Tropical cyclones and public health: how climate change is driving increasingly extreme weather—an essay by Fintan Hughes, Jack Hodkinson, and Hugh Montgomery

BMJ 2017; 359 doi: https://doi.org/10.1136/bmj.j4908 (Published 09 November 2017) Cite this as: BMJ 2017;359:j4908
  1. Fintan Hughes, human physiology researcher1,
  2. Jack Hodkinson, PhD candidate2,
  3. Hugh Montgomery, director1
  1. 1Institute of Sport Exercise and Health, University College London, London, UK
  2. 2Department of Physics, University of Cambridge, Cambridge, UK
  3. Correspondence to: F Hughes fintan.hughes@ucl.ac.uk

Doctors must advocate for less use of fossil fuel, write Fintan Hughes, Jack Hodkinson, and Hugh Montgomery, if the harms to public health seen in this year’s hurricane season are not to become more regular occurrences

Throughout the 60 million years of the carboniferous period, which ended 300 million years ago, carbon dioxide was drawn down from the atmosphere and sequestered in fossil fuels. These fuels have only recently been burnt at scale. Cars first outnumbered horses in New York City just over 100 years ago, but there are now 1.2 billion vehicles on the road worldwide, and airlines carry over 400 000 passengers every hour. Burning fuels has increased atmospheric carbon dioxide substantially from 280 to 406 ppm since 1850.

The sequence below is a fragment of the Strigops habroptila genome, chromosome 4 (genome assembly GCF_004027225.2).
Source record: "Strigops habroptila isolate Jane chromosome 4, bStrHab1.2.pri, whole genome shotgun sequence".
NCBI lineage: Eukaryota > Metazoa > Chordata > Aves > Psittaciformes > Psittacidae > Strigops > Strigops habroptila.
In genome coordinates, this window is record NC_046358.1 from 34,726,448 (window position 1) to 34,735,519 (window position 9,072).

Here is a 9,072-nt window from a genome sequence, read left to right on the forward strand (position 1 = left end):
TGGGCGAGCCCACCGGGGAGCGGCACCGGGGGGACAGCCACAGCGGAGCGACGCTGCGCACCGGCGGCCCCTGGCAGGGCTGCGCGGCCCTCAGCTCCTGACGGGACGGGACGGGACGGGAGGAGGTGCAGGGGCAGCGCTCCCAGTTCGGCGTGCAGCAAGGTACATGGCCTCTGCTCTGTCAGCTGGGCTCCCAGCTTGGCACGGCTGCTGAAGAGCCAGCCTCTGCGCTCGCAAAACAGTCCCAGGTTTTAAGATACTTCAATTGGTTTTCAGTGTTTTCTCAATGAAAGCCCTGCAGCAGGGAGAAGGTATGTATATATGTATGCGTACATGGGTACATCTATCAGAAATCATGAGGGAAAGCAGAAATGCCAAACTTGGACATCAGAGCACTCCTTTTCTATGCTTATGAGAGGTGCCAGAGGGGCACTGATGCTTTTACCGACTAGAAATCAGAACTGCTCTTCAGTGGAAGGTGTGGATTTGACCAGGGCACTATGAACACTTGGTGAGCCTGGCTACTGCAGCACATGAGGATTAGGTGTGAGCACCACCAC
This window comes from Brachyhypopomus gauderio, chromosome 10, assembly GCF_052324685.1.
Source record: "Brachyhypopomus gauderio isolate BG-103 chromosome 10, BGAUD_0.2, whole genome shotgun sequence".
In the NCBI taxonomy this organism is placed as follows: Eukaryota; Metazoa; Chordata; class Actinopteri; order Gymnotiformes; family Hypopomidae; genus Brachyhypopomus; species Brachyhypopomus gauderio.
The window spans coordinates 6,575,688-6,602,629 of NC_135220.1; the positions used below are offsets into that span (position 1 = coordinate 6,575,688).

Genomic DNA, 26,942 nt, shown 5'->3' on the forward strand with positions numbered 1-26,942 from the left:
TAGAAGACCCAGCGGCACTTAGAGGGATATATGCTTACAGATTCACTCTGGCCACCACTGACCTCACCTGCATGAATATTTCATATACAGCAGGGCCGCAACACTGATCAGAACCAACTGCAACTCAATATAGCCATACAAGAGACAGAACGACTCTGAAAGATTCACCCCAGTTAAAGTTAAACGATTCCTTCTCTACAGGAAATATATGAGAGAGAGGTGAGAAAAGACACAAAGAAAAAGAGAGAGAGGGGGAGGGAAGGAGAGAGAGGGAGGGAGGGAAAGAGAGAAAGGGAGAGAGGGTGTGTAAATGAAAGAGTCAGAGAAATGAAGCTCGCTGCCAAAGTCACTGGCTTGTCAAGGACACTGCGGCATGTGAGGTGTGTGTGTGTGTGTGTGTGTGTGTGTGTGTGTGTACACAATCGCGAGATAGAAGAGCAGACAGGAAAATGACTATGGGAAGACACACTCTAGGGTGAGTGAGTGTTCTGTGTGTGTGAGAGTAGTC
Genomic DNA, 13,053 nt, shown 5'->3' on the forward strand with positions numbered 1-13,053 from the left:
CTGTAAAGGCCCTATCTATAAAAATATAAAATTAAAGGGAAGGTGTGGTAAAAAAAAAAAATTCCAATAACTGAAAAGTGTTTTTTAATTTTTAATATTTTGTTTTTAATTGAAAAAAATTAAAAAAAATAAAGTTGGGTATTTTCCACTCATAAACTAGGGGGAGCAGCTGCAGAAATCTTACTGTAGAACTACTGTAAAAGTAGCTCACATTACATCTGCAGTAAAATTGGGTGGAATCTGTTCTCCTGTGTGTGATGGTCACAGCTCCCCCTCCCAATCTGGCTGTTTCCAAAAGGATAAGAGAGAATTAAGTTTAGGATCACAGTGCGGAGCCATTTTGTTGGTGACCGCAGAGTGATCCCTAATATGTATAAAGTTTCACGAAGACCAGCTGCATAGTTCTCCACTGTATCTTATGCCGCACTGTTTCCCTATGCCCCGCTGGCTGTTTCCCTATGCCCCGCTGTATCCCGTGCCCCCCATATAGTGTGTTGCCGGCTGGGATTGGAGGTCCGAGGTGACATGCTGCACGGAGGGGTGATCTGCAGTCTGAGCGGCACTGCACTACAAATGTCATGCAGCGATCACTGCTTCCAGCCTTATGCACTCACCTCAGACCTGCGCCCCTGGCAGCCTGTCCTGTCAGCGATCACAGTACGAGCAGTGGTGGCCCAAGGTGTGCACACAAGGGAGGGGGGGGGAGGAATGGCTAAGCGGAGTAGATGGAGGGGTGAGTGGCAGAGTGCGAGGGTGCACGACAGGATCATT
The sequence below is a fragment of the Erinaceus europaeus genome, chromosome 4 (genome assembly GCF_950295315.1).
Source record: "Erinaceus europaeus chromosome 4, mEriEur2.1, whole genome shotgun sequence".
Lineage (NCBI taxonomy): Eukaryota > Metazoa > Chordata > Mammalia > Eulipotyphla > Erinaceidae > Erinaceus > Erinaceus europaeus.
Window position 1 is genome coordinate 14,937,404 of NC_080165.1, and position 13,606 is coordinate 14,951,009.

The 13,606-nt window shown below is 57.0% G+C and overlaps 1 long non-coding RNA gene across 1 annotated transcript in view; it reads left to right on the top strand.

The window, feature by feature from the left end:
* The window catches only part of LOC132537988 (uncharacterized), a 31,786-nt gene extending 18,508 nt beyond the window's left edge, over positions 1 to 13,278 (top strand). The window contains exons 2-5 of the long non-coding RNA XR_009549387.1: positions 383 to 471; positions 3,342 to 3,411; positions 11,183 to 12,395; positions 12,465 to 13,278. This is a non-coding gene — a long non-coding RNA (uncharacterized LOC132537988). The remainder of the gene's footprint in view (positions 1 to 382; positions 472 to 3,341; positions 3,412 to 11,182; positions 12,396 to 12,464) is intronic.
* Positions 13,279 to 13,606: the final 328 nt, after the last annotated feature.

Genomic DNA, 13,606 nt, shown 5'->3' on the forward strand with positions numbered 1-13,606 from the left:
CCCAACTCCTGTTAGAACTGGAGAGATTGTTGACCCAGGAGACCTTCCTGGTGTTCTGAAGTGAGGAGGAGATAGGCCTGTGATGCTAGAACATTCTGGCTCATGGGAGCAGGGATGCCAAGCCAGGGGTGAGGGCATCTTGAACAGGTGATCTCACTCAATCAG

In 1896, Nobel Laureate and physical chemist Svante Arrhenius predicted that such rises could increase global surface temperatures. By 1970 climate scientists widely recognised this causal relation. In 2016, the average land surface temperature was 1.42°C higher than the 20th century average, with an increase in average global temperature of 1.1°C.1

Food shortages and the spread of disease resulting from climate change have been well described.2 However, the oceans have also been affected: water and ice have absorbed 93% of the net global energy gain caused by carbon dioxide and other greenhouse gases, and their surface temperatures have risen by 0.7°C since preindustrial times.3 Polar sea ice is melting—its surface area 2 000 000 km2 smaller in 2017, the minimum Arctic sea ice extent in September being 44% lower than the 1981-2010 average—and sea levels are rising by 3.4 cm a decade.

From heat to cyclones

Heat in our atmosphere and oceans causes air to rise and water to evaporate. This water precipitates as rain, and rising air creates pressure differences that cause wind. The resulting dynamic system is …

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